January 9 Collective, a socio-political group of professionals, has called on governments across Nigeria to pay more attention to and increase funding for mental health.
The call was made by the association’s Captain, Loye Amsat, while declaring open its 11th Anniversary lecture where he noted that the rise in mental health cases was a cause for concern.
Also lending her voice to the urgent need for intervention was the guest speaker,Oluseyi Elizabeth Odudimu, a UK-based mental health expert and CEO, Stop Mental Illness Foundation ( SMIF) who delivered a paper on the topic: “Mental Health: Non- Governmental Organisations (MHNGOs) Role in Nigeria’s Health Sector”.
According to Odudimu, state and federal governments need to examine why there is a rise in mental health cases and take steps to reduce the incidents of the stigmatisation of mental health patients.
She noted that mental illness was like physical health challenges that can be healed with proper care.
According to her, the growing problems in the mental health sector include:inadequate mental health care facilities to meet the needs of our large population, zero budget or low investment in mental health care services, unavailability of education and relevant training materials at national and sub-national levels and failure to integrate mental healthcare to primary healthcare.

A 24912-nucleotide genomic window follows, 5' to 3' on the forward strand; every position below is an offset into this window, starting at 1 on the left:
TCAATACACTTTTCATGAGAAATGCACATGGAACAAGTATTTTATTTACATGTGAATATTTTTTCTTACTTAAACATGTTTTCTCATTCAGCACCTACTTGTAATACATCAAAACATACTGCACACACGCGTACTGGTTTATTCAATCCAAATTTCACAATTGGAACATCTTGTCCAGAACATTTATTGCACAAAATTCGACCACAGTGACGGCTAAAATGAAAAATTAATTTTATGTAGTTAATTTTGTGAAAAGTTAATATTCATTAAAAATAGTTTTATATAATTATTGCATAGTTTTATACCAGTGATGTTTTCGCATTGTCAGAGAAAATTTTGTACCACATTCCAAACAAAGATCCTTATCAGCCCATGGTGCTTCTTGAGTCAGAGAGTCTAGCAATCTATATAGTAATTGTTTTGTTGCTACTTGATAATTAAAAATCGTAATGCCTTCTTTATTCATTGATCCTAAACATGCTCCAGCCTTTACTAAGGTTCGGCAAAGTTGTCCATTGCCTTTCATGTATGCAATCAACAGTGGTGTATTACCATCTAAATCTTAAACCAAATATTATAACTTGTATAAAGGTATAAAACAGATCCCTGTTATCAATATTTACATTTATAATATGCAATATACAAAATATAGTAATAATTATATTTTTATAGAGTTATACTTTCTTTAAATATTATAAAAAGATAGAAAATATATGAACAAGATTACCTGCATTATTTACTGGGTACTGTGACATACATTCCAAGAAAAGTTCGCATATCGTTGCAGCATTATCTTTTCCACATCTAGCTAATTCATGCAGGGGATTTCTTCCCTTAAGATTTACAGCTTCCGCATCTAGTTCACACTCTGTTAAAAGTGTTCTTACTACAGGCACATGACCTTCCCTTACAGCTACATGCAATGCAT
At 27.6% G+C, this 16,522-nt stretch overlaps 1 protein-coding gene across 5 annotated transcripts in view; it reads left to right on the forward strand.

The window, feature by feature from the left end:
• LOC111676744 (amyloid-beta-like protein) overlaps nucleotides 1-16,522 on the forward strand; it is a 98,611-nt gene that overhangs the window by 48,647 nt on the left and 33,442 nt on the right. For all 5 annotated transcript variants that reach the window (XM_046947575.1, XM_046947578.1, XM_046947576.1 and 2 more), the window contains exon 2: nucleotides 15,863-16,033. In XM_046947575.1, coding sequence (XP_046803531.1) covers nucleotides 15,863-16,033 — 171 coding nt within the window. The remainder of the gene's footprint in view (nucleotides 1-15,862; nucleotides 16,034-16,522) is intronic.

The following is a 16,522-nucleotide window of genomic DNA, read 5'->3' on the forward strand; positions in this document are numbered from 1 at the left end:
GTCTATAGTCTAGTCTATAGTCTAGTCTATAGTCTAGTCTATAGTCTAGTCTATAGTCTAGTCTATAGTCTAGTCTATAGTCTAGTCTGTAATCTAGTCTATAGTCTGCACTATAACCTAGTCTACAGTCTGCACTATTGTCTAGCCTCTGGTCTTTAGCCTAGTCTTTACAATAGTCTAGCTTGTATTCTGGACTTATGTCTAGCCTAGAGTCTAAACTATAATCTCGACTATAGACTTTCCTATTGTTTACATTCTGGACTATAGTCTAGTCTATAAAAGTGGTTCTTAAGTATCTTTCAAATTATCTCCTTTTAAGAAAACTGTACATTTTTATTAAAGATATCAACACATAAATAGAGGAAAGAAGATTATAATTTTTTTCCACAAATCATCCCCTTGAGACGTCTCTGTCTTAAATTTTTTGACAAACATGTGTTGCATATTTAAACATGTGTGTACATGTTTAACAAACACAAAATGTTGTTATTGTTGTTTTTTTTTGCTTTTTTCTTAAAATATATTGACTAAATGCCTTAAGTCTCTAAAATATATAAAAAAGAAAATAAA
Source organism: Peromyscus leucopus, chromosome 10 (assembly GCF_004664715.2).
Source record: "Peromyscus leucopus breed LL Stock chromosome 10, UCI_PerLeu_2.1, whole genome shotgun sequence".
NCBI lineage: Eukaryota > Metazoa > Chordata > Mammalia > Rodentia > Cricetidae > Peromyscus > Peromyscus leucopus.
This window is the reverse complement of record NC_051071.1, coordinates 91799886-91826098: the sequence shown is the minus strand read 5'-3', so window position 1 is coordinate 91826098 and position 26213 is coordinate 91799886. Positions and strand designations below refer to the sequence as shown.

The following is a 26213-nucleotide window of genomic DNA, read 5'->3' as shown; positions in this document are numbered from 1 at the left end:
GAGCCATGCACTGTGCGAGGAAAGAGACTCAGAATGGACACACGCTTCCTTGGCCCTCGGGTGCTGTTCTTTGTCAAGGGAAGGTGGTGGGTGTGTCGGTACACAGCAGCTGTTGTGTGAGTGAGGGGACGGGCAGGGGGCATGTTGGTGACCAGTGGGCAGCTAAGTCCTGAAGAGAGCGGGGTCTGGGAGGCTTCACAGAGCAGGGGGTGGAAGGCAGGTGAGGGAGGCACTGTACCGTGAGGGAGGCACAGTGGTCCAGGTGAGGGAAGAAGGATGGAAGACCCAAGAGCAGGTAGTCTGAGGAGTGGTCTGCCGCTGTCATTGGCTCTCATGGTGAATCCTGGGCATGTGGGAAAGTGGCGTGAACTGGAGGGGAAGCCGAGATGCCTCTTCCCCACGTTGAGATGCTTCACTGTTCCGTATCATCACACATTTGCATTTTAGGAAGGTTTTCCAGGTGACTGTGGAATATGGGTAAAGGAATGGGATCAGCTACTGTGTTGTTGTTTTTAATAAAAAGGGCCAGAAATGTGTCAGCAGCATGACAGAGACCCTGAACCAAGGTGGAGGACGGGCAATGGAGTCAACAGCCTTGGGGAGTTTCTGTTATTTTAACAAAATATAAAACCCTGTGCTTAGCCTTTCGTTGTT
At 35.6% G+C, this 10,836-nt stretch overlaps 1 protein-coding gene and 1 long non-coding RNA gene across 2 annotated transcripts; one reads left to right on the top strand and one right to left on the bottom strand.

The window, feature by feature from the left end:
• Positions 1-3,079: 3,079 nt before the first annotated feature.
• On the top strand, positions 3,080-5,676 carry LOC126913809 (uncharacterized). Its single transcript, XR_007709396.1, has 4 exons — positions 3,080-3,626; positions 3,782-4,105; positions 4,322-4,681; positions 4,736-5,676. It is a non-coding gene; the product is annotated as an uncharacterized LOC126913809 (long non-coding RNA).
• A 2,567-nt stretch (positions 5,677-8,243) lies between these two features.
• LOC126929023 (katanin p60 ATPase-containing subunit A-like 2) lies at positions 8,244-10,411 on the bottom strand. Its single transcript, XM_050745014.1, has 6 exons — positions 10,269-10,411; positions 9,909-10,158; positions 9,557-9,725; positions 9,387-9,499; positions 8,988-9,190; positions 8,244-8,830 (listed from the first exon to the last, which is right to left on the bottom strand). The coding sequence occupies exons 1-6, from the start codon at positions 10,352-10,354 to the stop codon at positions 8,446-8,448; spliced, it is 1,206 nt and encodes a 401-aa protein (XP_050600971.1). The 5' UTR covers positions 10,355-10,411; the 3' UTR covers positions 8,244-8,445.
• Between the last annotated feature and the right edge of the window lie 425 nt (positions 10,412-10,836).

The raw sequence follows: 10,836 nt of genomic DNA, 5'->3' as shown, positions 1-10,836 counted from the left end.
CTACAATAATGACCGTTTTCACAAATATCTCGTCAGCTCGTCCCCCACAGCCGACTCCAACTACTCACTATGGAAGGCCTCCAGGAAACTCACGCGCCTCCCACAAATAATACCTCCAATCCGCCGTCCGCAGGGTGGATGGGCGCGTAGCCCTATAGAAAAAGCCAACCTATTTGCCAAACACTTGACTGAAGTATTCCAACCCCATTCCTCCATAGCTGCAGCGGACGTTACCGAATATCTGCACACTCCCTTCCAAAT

She noted that Mental Health NGOs like SMIF have played a major role in stemming the tide by providing treatment services, educational programmes for public and community mental health educators, advocacy, empowerment and promotion of equal right to treatment.
She noted that despite their best efforts, MHNGOs still face challenges such as scarcity of mental health professionals, insufficient facilities and inaccessible services, financial and resources constraints, the criminalization of attempted suicide victims and policy makers giving less priority to mental healthcare issues.
She stated further that mental healthcare can be improved if governments and other stakeholders can work together for policy improvement, integration of mental health care to primary health care, political buy in and urgent bio psychosocial research to understand the cause, course and outcome of mental disorders in Nigeria.
Odudimu rounded off in an optimistic note when she affirmed that there are indications that things will get better in the future with the signing of the Mental Health Bill into law.